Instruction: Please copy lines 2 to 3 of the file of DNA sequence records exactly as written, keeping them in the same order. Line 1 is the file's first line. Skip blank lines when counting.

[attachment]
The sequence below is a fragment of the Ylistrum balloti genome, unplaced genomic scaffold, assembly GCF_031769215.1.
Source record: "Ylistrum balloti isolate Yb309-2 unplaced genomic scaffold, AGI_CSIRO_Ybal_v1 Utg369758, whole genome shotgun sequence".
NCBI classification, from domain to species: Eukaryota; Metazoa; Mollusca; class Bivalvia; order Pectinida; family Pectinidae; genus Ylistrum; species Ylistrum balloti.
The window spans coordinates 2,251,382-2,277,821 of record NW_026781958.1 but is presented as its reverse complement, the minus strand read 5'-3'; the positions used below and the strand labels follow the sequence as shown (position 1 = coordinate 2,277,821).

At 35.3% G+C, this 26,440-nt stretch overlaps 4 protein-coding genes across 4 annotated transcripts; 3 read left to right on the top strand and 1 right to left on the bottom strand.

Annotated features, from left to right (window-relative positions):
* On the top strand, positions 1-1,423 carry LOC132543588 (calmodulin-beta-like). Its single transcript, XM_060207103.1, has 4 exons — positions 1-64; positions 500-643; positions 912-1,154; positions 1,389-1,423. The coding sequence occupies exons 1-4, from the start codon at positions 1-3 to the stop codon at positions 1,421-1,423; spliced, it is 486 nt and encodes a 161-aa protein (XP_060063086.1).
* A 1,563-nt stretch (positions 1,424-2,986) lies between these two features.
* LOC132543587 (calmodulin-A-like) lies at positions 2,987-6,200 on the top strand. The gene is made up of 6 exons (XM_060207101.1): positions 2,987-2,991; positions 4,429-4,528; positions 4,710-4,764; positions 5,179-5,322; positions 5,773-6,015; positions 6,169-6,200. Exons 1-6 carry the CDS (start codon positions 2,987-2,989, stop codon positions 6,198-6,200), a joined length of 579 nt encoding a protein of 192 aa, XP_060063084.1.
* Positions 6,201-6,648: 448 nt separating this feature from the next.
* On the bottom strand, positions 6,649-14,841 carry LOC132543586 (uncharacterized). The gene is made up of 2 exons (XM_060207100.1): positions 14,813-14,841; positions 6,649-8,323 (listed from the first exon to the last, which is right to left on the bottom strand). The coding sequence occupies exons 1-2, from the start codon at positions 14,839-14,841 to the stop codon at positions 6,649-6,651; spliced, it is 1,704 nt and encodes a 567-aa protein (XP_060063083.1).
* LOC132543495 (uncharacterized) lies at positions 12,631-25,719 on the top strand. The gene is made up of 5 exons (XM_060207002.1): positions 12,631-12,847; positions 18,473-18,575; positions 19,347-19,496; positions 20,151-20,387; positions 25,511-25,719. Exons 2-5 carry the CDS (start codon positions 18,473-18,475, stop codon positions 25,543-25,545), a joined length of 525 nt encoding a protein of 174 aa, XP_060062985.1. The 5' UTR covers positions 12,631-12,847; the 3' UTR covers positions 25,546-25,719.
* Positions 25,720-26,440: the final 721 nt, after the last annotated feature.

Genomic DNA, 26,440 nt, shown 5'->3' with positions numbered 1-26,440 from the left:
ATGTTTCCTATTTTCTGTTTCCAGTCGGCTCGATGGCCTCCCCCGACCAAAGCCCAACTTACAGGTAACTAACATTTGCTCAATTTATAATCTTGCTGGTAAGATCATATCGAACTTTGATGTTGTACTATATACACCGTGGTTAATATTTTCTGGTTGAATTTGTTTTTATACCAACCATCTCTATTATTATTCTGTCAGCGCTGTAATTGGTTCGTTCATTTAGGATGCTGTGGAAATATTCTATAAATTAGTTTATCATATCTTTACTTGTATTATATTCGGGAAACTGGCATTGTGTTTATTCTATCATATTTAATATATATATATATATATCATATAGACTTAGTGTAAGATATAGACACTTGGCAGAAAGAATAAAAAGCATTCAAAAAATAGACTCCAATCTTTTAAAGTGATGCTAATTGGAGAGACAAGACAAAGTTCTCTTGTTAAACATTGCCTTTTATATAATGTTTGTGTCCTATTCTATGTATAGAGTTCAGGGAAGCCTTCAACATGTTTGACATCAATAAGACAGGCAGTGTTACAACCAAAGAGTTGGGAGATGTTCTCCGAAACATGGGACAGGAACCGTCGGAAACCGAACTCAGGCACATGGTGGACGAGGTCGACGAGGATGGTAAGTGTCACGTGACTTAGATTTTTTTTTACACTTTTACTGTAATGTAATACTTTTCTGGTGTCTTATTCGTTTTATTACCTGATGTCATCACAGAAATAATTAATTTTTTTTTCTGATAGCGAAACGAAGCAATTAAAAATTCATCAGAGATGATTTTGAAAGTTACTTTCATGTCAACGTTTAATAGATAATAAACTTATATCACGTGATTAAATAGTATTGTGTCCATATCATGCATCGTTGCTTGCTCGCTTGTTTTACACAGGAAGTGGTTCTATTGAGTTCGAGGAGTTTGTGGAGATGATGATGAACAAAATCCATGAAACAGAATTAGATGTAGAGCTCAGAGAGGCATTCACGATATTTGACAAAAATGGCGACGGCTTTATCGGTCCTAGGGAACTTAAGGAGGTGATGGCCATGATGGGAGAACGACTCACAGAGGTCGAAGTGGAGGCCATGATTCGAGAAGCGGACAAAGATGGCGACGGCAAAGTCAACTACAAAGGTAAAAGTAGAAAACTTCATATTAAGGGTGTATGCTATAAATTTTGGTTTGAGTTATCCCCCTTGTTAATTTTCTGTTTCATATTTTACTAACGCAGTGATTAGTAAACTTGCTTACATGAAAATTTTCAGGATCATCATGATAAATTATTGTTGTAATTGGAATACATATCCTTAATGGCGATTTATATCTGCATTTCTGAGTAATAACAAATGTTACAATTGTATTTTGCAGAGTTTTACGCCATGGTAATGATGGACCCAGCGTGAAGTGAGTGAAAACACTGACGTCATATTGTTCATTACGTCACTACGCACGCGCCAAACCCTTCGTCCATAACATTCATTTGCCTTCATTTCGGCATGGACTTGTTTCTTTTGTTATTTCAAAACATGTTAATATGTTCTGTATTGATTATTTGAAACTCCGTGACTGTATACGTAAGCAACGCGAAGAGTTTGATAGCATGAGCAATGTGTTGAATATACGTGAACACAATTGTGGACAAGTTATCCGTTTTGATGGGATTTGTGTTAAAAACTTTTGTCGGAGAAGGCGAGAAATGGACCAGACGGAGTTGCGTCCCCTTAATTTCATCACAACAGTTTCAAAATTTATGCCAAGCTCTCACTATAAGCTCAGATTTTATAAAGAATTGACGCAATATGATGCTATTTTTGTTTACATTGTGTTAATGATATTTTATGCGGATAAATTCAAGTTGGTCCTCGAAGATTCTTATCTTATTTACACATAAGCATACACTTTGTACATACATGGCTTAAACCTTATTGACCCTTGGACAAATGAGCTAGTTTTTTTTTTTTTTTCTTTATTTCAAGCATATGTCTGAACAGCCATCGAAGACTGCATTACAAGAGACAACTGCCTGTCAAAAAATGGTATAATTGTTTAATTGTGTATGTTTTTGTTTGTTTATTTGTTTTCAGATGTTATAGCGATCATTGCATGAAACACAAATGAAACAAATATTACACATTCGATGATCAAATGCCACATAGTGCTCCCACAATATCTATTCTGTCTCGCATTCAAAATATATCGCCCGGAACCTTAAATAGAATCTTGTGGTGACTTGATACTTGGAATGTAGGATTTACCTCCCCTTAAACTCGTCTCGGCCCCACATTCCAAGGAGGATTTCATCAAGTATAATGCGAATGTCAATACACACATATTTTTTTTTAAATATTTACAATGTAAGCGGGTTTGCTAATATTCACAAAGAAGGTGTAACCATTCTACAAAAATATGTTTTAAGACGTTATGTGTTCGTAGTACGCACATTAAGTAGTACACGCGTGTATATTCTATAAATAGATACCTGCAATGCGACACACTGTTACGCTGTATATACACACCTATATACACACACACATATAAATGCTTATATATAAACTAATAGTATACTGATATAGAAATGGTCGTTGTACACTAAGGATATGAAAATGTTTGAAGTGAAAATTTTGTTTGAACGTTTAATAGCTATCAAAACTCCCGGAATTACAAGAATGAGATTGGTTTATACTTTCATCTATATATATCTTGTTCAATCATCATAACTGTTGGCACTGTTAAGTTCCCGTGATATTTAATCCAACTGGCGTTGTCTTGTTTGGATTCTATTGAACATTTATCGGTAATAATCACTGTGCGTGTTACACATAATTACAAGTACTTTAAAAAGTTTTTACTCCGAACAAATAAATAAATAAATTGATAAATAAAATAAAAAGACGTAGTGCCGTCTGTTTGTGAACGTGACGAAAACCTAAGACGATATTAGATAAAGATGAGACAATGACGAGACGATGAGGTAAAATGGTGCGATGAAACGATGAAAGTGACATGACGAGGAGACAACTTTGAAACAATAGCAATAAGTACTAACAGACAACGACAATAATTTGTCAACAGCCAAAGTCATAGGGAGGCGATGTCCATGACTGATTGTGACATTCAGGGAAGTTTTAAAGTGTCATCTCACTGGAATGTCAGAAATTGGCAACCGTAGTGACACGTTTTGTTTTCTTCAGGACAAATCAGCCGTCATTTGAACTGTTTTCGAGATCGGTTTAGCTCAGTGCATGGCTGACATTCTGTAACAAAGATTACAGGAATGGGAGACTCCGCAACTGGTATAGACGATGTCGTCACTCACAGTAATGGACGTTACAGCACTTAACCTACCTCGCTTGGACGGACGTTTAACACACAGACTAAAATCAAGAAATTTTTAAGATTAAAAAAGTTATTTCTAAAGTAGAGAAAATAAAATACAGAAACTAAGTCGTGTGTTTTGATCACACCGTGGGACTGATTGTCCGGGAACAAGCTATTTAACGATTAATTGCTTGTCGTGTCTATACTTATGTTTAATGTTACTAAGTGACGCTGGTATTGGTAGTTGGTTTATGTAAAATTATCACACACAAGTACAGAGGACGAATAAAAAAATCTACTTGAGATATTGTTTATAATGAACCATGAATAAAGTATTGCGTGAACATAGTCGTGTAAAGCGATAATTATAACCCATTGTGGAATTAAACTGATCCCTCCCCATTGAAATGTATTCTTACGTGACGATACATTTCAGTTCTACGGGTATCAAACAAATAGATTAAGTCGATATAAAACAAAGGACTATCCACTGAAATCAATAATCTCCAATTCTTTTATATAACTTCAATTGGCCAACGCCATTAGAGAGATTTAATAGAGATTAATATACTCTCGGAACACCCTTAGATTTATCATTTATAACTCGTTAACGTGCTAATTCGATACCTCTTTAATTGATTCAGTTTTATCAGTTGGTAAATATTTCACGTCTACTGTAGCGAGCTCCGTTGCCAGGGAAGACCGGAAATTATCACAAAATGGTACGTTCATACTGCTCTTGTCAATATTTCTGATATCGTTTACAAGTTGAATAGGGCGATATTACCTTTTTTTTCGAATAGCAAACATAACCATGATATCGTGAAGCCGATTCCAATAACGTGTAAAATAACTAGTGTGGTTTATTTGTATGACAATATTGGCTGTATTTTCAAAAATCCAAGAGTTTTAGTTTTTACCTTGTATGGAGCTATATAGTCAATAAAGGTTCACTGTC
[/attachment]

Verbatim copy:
Source record: "Ylistrum balloti isolate Yb309-2 unplaced genomic scaffold, AGI_CSIRO_Ybal_v1 Utg369758, whole genome shotgun sequence".
NCBI classification, from domain to species: Eukaryota; Metazoa; Mollusca; class Bivalvia; order Pectinida; family Pectinidae; genus Ylistrum; species Ylistrum balloti.